Last week a blog I wrote on the business case for diversity was published on CIPR’s Influence site. On Twitter an industry colleague posted that the article made them depressed because “…those we seek to engage on diversity and inclusion shrug and say “I don’t care”.”
It led to an interesting discussion picking apart why this happens, culminating in the fact that this apathy or sense of pointlessness contributes to upholding oppression. My response was to say that this is where advocacy and allyship sits. Specifically:
“This ignorance of those we seek to engage is upheld by the silence and inaction of their peers. Those with some power relative to those with most power rarely put their neck on the block for those without any. That middle line, if you like, is what continues to enable the disengagement.”.
That attitude – ‘why bother if people won’t listen to us anyway’ is privilege in action. It is a luxury marginalised and oppressed people do not have and it enables that middle line to feel justified to sit in their inaction. On the surface the thought process appears reasonable.
However, if the PR sector wishes to match its actions with its words on commitment to diversity and inclusion this is where efforts need to be directed. To put it in current terms, the people with the type of attitude described above, or those who sit in the bracket of ‘it doesn’t affect me, and so I won’t pay attention until it does’ (another point raised by my colleague on Twitter) are essentially Influencers.
They have enough power to be in the room of board level decision makers, they probably have involvement in recruitment and management of teams – i.e. influence over promotion, training and opportunities. That’s enough power to enact change.
The question then is why, if that power exists, it’s being used to retain the status quo and uphold systems of oppression. The reasons are two-fold; speaking up to engage decision makers & dismantle systems requires risking what they have, and speaking up requires an admission and acknowledgement of privilege and power.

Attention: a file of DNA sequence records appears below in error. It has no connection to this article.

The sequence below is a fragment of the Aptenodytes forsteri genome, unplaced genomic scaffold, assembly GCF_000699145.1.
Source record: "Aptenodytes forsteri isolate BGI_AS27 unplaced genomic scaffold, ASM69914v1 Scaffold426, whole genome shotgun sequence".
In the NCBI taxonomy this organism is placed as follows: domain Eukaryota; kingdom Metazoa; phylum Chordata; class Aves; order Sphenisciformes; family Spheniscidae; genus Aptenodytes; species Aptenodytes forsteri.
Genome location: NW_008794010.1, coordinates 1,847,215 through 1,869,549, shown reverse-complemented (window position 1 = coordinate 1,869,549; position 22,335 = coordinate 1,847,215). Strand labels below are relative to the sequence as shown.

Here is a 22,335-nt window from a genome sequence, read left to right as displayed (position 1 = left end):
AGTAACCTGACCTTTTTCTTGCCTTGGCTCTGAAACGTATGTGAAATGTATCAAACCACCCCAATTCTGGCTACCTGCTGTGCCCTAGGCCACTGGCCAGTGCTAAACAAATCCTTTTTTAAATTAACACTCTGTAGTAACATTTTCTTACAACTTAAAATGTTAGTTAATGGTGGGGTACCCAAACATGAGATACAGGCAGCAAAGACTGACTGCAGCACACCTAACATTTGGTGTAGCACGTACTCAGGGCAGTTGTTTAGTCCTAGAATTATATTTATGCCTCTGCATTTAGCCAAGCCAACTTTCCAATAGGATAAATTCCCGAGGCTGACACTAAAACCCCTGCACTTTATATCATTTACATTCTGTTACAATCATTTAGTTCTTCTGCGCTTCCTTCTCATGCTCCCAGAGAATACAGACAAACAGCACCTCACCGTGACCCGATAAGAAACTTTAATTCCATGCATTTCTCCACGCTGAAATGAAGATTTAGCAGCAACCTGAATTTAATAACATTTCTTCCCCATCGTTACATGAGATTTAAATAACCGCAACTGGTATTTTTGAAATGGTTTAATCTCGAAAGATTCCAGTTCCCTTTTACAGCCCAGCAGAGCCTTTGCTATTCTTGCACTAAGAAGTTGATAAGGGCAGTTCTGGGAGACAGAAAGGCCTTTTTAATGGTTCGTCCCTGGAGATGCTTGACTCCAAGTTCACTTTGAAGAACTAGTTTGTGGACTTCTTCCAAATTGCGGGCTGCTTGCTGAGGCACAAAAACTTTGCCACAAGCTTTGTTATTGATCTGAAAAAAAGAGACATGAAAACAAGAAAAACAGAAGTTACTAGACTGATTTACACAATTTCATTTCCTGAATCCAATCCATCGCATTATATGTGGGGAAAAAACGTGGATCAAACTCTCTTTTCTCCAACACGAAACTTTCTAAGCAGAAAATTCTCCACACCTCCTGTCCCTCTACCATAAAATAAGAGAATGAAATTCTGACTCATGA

Challenging why people don’t speak up is often seen as too aggressive, but it’s critical to dismantling systemic barriers. That perception of feeling challenged in itself is a symptom of supremacy culture – those who have acquired status, wealth, power, money etc often categorise people into deserving and undeserving based on their position in life.
However consciously or unconsciously, we see this played out in the treatment of disabled people and in socio-economic ways, e.g. the harmful and outdated narrative that poor people don’t deserve nice things, or that the lives of disabled people should be small and simple, if they are in receipt of benefits or state support.
This is a difficult behaviour for public relations to change for two reasons; either the people behind such campaigns are themselves subject to these biases and haven’t yet done the work or marginalised people are being left to manage and implement diversity initiatives aimed at people with the attitudes referenced above. The usual result is a cycle of ineffectual initiatives or campaigns, which plays right into the narrative at the opening of this blog.
The answer is equally as complex. Which is not generally what anyone wants to hear when it comes to addressing diversity and inclusion and PR’s tendency towards quick wins and fast results. After the last few years, from #metoo to Black Lives Matter, the responsibility and importance of this middle group’s role in dismantling systemic barriers has been brought into much sharper focus. Yet reluctance to do so remains the default status.
In reality there’s only so much that campaigns and initiatives can achieve on their own whilst those with the privilege and luxury to shrug continue to do so. Power for change exists in this group, but they have to be prepared and willing to match the efforts being made by those to whom power is denied.